I'm not all that worried about YouTube's legal fate as such (I'm pretty sure Google can afford plenty of lawyers), but when the Second Circuit speaks on the DMCA, I listen. And really, the Court of Appeals' opinion (DMLP threat entry on the case here; .pdf of the opinion here) in Viacom v. YouTube is pretty decent on most of what I care about. But my focus today is on one particular spot in the opinion that turns out to be a bit squishy: the meaning of the statutory phrase "right and ability to control [infringing] activity." The parties presented two clear – albeit diametrically opposed – interpretations of the phrase, and the Second Circuit settled on... neither one. It's an unfortunate bit of fogginess in what could have been a seriously clarifying opinon. (After all, when the Second Circuit speaks on copyright, other courts tend to notice.)
A quick DMCA refresher, if you're rusty: The statute sets up a system to shield online service providers from copyright liability based on their users' activity. So in the YouTube case, the fight is over whether YouTube (and now its corporate daddy Google) can be held liable for infringing videos posted by users. If YouTube qualifies for the DMCA "safe harbor," it's in the clear. If not, there's pain on the horizon.
Sparing you full explication of all of the safe-harbor subtleties, it's enough to know that there are a few bad things that can disqualify a site like YouTube from protection – mines floating in the safe harbor, if you will. (And I hope you will.) The one I'm worried about today is at 17 U.S.C. § 512(c)(1)(B), and it's worth laying out the language. To keep its safe-harbor protection, a site like YouTube must:
not receive a financial benefit directly attributable to the infringing activity, in a case in which the service provider has the right and ability to control such activity.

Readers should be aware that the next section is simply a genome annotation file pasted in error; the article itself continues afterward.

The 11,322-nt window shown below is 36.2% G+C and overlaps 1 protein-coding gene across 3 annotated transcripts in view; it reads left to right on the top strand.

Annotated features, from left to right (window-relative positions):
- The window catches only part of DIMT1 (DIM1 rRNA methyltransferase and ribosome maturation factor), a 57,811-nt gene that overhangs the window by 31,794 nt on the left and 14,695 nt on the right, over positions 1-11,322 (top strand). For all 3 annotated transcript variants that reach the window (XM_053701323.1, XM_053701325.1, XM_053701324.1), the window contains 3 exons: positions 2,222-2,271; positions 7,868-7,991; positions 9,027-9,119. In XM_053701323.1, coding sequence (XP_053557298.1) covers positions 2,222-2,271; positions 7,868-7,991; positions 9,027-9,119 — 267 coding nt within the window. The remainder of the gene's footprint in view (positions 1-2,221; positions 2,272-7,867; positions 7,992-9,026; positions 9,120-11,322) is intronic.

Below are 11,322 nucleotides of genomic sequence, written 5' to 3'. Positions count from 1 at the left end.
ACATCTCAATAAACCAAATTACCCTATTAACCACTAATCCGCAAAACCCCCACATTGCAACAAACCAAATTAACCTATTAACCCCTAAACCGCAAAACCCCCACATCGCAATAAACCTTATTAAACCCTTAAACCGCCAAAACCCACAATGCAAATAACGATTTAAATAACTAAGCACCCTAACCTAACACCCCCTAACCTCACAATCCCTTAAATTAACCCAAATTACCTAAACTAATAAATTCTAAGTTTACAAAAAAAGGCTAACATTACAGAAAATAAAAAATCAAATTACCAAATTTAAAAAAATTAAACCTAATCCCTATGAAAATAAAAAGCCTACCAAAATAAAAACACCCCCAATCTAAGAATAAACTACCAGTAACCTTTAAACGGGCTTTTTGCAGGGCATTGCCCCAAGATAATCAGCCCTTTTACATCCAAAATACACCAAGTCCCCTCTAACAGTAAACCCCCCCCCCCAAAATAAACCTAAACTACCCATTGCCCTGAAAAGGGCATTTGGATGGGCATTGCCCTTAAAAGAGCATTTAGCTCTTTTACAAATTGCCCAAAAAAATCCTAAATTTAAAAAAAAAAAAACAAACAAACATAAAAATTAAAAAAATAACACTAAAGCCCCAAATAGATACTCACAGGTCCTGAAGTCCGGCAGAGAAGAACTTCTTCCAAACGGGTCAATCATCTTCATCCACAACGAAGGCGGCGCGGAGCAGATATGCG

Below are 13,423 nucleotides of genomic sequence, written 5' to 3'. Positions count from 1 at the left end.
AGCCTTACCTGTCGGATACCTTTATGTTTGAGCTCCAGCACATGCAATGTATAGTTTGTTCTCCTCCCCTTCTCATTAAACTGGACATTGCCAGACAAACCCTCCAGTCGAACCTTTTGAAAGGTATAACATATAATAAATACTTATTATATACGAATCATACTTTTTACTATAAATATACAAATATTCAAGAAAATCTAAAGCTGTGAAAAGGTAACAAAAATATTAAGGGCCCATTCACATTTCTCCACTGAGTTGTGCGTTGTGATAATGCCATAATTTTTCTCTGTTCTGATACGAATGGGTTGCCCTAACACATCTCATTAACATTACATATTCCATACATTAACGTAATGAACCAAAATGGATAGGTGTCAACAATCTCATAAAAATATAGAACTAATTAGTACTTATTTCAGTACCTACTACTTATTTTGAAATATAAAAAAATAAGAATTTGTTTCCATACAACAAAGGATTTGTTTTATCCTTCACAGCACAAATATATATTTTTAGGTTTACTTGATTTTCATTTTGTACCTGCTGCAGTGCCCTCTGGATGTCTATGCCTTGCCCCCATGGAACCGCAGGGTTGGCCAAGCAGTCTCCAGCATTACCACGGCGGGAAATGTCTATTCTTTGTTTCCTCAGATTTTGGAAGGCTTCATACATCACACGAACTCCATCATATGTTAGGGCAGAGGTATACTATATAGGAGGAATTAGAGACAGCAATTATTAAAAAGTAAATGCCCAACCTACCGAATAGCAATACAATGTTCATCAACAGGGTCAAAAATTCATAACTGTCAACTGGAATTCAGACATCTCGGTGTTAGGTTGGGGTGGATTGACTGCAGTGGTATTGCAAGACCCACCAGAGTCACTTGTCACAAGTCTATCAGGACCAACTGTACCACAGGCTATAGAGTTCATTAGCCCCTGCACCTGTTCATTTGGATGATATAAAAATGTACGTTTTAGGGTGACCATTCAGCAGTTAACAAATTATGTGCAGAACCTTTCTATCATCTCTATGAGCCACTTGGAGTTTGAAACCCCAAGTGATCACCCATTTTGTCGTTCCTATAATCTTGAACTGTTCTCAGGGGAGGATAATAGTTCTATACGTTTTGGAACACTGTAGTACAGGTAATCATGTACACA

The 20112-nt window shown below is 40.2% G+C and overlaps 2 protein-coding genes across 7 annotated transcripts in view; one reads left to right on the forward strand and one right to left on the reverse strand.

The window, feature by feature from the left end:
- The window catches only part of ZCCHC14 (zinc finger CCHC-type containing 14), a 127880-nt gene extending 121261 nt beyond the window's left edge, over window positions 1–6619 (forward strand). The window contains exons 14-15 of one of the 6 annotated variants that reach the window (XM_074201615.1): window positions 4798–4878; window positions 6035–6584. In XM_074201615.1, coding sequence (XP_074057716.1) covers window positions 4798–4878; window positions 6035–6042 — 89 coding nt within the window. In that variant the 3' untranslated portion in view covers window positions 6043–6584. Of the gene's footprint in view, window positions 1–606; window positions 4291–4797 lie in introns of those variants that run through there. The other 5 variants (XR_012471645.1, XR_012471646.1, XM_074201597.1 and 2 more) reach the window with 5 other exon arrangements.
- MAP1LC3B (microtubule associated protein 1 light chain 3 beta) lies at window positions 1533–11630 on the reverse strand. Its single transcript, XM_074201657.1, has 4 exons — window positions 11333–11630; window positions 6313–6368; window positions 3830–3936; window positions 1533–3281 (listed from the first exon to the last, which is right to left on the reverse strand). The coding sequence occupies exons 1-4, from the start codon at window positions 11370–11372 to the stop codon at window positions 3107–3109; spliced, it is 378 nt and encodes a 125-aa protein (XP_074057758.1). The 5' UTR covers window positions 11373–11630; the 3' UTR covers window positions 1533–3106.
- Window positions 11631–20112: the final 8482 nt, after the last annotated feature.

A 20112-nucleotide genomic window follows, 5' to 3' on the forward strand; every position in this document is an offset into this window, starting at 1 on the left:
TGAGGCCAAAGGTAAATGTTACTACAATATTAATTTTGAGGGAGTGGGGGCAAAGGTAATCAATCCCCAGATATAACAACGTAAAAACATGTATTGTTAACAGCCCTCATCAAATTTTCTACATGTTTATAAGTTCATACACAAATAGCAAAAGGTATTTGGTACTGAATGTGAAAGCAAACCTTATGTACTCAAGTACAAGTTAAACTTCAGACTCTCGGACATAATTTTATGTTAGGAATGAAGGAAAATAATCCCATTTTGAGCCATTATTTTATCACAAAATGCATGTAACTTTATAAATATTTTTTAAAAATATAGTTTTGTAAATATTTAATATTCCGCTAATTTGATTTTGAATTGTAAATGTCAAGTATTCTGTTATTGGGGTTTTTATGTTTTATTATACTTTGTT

You can see the two fights that can arise: (1) Is YouTube making money "directly attributable" to users' copyright infringement? (2) Does YouTube have "the right and ability to control" those users' behavior? The Second Circuit didn't deal with the "directly attributable" question (which is interesting in its own right), but it did have something to say about the second question: What does it mean for a website like YouTube to have "the right and ability to control"?
YouTube's lawyers had an answer: To have the ability to control an infringing video, we need to know exactly where it is. (So, something like a URL for the infringing video.) The idea here is that if YouTube doesn't know a particular video is sitting on its server, it can't be expected to take it down. And Viacom, of course, offered the reverse: YouTube can delete any video whenever it wants, so it has the "right and ability to control," period. But the Second Circuit didn't take to either suggestion.
At first glance, YouTube's argument seems reasonable enough – you have to know about something to "control" it. But another one of the mines-in-the-safe-harbor, § 512(c)(1)(A), already deals with this kind of "actual knowledge." (There was a big fight about this point, too, but the Second Circuit mostly sided with Google on the interpretation of (c)(1)(A).) Google's suggested interpretation of (c)(1)(B) runs the risk of making it redundant with (c)(1)(A), and courts don't like to do that. So, Google's suggestion is out.
Viacom's argument that the mere ability to delete is control, on the other hand, would swallow up the safe harbor completely, unless a service provider was constantly vigilant against any possibly-infringing material. And the whole point of the safe harbor is to take that load off of the Internet companies by giving them cover if they comply with some less-intrusive requirements. Thus, Viacom's interpretation was dead on arrival.
So that left the Second Circuit in a bit of a bind. If (c)(1)(B) doesn't require actual knowledge of the infringing activity, but does require something more than the bare technical ability to take down user-posted content, then what is that "something more"? Here, the Court of Appeals fudges, and that's what makes me a bit nervous. It's not that what they say is bad; it's just vague enough that we can't really know how lower courts will handle it.